Call our Sales Team on 0208 912 2120

"Give Free Hauliers a Fair Share of New Vehicles"

7th April 1950, Page 39
7th April 1950
Page 39
Page 39, 7th April 1950 — "Give Free Hauliers a Fair Share of New Vehicles"
Noticed an error?
If you've noticed an error in this article please click here to report it so we can fix it.

Which of the following most accurately describes the problem?

" 111011 OAD hauliers are profoundly 11 disquieted by the Government's policy of reducing the number of goods vehicles made available for the home market," said Mr. IL Morton Mitchell, chief executive officer of the Road Haulage Association, in Nottingham, on Monday.

"The R.H.A. wishes to stress the importance of ear-marking as many new vehicles as possible for the use of hauliers, who depend on road transport for their livelihood," he continued.

The fact that the total fleet operated by hauliers under free enterprise is more than twice that of the Road Haulage Executive should be borne in mind by the Government and by vehicle manufacturers in any scheme of prionty that may be under consideration.

Keep Down State Fleets It is especially to be hoped that the growth of vehicles owned by Government departments and State organizations will be kept under the strictest possible control."

The Government's programme for this year, as revealed itt the Economic Survey for 1950, allows for the expen&tore of £85,000,000 on road vehicles. This sum is divided into £33,000,000 for public service vehicles and £52,000,000 for goods vehicles.

"Although the home demand for the heavier types of bus is still pressing,states the Economic •Survey. "the needs of export and the general shortage of investment resources provide a case for a reduction in the rate' of supply of public service vehicles for the home market.

"Accordingly, the manufacturers have been asked to reduce the home sales to an annual rate of 8,000, as soon as possible, and not later than the second half of 1950, compared with an annual delivery rate of 11,000 during the second half of 1949. The proportion of light buses, of the types used for excursions and tours, will be reduced in favour of the heavier types."

Complains The annual report of the Public 'transport Association says that the attention of the Ministry of Transport was drawn to the fact that over 30 per cent, of the single-deckers to be made available for home use were light vehicles, the demand for which amounted to a small proportion of the total single-deckers required.

The White Paper declares that "the goods vehicle fleet is now numerically sufficient to meet the country's basic needs." In the second half of this year, the annual rate of delivery to home users is to be decreased to 65,000 (£45,000,000), compared with an annual rate of well over 100,000 in the second half of 1949.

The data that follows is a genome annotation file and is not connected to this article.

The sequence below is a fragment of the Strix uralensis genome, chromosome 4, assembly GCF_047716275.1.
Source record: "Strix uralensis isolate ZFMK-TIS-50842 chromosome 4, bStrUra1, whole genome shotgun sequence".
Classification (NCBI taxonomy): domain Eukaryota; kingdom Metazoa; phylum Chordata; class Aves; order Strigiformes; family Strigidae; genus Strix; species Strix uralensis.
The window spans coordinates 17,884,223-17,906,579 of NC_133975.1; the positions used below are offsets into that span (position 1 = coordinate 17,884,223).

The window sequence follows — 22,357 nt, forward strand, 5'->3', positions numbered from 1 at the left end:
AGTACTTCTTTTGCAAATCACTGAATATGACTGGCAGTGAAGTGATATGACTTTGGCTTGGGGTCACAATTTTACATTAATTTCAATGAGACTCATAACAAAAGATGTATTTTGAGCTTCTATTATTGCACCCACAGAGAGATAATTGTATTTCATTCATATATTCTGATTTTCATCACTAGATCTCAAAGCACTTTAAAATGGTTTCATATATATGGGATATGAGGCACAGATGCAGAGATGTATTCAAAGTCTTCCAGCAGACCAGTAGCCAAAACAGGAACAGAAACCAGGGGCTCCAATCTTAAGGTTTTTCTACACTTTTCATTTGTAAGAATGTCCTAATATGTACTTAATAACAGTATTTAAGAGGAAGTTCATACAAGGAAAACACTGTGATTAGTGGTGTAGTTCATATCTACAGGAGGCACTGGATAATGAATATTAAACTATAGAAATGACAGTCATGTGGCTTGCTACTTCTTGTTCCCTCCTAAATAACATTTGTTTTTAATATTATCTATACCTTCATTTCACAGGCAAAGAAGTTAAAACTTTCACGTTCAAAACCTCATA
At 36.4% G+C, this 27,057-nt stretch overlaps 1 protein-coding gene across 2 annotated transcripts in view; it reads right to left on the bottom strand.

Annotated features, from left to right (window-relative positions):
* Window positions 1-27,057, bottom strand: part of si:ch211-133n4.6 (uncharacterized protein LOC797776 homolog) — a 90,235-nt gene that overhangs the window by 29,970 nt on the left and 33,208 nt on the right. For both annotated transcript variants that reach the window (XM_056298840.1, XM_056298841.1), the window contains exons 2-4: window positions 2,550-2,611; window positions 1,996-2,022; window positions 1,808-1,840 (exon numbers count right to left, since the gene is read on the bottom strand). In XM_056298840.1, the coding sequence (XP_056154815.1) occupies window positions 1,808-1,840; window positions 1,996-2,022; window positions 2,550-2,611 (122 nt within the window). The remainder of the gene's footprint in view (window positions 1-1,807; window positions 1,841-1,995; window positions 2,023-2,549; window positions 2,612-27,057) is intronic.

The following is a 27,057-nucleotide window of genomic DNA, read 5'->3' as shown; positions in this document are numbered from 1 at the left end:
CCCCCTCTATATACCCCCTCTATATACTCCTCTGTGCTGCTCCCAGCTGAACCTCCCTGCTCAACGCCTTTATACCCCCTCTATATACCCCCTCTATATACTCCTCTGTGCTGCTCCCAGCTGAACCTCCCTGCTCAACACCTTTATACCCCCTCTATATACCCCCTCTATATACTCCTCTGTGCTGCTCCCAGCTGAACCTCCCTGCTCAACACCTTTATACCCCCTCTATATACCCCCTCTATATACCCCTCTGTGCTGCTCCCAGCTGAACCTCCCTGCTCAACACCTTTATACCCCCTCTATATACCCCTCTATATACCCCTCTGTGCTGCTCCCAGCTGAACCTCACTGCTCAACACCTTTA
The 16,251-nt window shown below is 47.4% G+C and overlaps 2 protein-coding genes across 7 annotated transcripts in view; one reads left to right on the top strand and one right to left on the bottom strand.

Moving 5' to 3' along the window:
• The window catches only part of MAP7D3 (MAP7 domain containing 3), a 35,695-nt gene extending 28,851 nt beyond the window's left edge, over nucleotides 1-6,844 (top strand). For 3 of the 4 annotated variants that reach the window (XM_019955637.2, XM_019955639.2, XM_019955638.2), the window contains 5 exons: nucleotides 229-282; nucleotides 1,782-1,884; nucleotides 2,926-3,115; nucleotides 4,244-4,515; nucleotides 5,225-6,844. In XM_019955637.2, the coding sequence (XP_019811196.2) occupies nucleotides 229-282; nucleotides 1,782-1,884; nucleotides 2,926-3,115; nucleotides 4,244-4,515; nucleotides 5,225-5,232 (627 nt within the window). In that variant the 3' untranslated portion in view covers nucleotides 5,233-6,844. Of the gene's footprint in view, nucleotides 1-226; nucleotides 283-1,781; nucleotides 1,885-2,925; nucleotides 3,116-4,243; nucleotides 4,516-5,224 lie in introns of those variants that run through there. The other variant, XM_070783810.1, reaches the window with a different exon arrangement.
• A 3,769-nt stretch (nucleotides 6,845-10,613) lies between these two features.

Road expenditure is to be reduced to £48,500,000, compared with £50,700,000 in 1949. The sum of £2,300,000 will be spent on the improvement of trunk roads, £3,700,000 on the improvement of classified roads and £42,500,000 on the maintenance of all roads.

"Apart from small improvements urgently needed to improve conditions at danger spots, other work will in general be restricted, both on trunk and classifted roads, to what is necessary to provide or maintain essential communications, or is otherwise indispensable to other parts of the investment programme," the Economic Survey says. "Expenditure of £42,500,000 on road maintenance work will allow only about 62 per cent, of the pre-war volume of maintenance work per mile of road to be done?'

The British Road Federation comments that "the Government does not

yet appreciate the (indispensable service given by the roads and road transport of this country." Arrears of road maintenance work already total over £200,000,000, because of enforced neglect during the past 10 years, says the B.R.F. The amount to be spent on all road work this year is 27 per cent, less than that spent in the immediate prewar years. The greatly increased cost of labour and materials has not been

• taken into consideration.

This year's programme allows also for the expenditure of £2,300,000 on garages for London Transport. In addition, £32,000,000 will be spent on petroleum refineries.


T°give factory representation of the products of Bryce Fuel Injection, Ltd., and Henry Meadows, Ltd., among others, Brush (Far East), Ltd., has been formed in Singapore, covering II countries in South-east Asia.

The chairman is Mr. H. F Clements. Directors are the Hon. A. C. Geddes, Mr. F. A. Vaughan and Mr. A. A. King. The individual concerns represented by the hew company will continue to sell their products through existing agents.

comments powered by Disqus